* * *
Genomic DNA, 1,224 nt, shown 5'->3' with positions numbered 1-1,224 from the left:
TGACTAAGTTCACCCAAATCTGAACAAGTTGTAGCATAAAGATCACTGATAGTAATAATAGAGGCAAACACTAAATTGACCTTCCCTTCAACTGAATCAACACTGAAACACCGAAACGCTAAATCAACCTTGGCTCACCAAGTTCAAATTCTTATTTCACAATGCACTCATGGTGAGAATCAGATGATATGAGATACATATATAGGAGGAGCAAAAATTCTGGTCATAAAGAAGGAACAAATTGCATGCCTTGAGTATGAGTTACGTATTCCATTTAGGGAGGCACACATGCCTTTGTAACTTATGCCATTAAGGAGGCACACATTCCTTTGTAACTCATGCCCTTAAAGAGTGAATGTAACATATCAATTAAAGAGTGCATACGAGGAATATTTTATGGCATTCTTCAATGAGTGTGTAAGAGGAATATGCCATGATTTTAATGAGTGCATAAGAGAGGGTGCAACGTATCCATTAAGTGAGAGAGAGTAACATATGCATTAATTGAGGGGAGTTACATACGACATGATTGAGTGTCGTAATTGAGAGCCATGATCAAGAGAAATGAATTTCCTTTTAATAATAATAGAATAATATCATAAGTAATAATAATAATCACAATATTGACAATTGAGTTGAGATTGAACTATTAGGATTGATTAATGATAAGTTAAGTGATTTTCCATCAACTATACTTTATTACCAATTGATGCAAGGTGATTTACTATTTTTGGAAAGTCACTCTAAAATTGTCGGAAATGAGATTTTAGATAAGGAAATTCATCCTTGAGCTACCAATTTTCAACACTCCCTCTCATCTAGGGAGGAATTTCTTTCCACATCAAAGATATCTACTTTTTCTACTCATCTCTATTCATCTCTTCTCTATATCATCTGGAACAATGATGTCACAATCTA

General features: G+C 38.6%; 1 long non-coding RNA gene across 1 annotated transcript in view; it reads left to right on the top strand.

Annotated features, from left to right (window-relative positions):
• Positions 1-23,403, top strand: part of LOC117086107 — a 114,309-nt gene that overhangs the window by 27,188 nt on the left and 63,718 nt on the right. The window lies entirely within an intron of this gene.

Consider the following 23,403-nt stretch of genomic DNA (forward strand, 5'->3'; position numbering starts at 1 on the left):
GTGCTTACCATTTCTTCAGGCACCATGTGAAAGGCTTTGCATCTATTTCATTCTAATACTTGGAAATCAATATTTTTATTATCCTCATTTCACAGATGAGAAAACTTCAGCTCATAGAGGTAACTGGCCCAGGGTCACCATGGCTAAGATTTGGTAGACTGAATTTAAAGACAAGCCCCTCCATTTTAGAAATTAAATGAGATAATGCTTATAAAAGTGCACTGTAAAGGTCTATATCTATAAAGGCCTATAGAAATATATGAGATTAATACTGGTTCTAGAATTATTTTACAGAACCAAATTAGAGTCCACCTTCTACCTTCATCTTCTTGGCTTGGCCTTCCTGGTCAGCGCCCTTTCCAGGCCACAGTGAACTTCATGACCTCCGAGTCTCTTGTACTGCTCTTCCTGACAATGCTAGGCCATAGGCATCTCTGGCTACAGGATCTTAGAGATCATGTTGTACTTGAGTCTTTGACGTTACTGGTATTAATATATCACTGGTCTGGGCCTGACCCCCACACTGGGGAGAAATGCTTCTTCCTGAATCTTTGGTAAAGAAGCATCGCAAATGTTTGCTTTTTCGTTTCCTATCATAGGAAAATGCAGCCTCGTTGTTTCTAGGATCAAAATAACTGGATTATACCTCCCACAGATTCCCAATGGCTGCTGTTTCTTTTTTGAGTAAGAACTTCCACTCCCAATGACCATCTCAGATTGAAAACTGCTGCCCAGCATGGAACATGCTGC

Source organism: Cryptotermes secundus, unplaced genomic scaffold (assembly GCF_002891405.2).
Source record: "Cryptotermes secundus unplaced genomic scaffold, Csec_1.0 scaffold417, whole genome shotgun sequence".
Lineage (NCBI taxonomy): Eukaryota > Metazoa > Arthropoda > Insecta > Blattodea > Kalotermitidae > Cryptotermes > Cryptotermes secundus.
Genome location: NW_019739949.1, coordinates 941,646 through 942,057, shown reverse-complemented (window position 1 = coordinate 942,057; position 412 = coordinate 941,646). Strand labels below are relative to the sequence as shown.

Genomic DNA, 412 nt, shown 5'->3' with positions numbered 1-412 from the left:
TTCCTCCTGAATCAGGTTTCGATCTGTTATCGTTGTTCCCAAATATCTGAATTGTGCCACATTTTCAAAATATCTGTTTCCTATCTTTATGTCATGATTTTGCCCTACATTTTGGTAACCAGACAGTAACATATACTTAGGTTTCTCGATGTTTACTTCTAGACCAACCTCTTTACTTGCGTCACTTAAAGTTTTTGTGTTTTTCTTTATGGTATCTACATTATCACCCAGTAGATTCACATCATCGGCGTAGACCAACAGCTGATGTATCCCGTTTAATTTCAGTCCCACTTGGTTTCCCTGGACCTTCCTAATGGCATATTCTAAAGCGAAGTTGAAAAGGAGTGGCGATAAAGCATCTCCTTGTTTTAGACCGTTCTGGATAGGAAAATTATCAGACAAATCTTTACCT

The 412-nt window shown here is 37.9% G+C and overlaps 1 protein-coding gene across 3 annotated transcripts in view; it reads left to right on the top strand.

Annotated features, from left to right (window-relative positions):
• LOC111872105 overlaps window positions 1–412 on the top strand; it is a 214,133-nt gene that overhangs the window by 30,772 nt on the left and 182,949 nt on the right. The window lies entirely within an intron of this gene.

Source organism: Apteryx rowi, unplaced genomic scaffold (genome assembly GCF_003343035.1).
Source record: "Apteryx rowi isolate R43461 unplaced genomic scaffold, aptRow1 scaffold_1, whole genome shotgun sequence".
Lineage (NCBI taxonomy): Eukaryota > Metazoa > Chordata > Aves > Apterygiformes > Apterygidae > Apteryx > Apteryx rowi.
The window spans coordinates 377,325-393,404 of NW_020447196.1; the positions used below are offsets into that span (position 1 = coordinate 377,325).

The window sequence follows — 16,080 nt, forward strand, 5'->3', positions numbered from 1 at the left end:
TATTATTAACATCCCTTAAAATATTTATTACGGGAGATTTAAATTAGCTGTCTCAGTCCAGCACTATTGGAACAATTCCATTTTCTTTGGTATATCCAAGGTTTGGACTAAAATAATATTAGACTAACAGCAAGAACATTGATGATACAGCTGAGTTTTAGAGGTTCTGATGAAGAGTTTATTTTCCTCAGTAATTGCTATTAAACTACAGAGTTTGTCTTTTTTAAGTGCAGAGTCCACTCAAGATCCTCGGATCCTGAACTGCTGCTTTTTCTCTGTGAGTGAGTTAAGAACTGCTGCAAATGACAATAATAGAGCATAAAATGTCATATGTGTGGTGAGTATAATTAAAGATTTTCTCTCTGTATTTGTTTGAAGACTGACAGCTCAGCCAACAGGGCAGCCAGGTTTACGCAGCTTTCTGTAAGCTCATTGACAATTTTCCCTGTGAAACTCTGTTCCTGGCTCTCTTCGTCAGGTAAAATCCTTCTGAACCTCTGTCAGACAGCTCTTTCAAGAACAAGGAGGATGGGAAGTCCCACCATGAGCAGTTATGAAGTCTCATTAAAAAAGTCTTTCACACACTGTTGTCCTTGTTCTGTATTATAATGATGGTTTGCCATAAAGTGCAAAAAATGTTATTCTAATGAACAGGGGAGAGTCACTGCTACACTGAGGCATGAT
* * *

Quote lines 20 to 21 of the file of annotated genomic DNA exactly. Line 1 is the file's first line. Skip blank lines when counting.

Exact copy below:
The window spans coordinates 377,325-393,404 of NW_020447196.1; the positions used below are offsets into that span (position 1 = coordinate 377,325).

The window sequence follows — 16,080 nt, forward strand, 5'->3', positions numbered from 1 at the left end: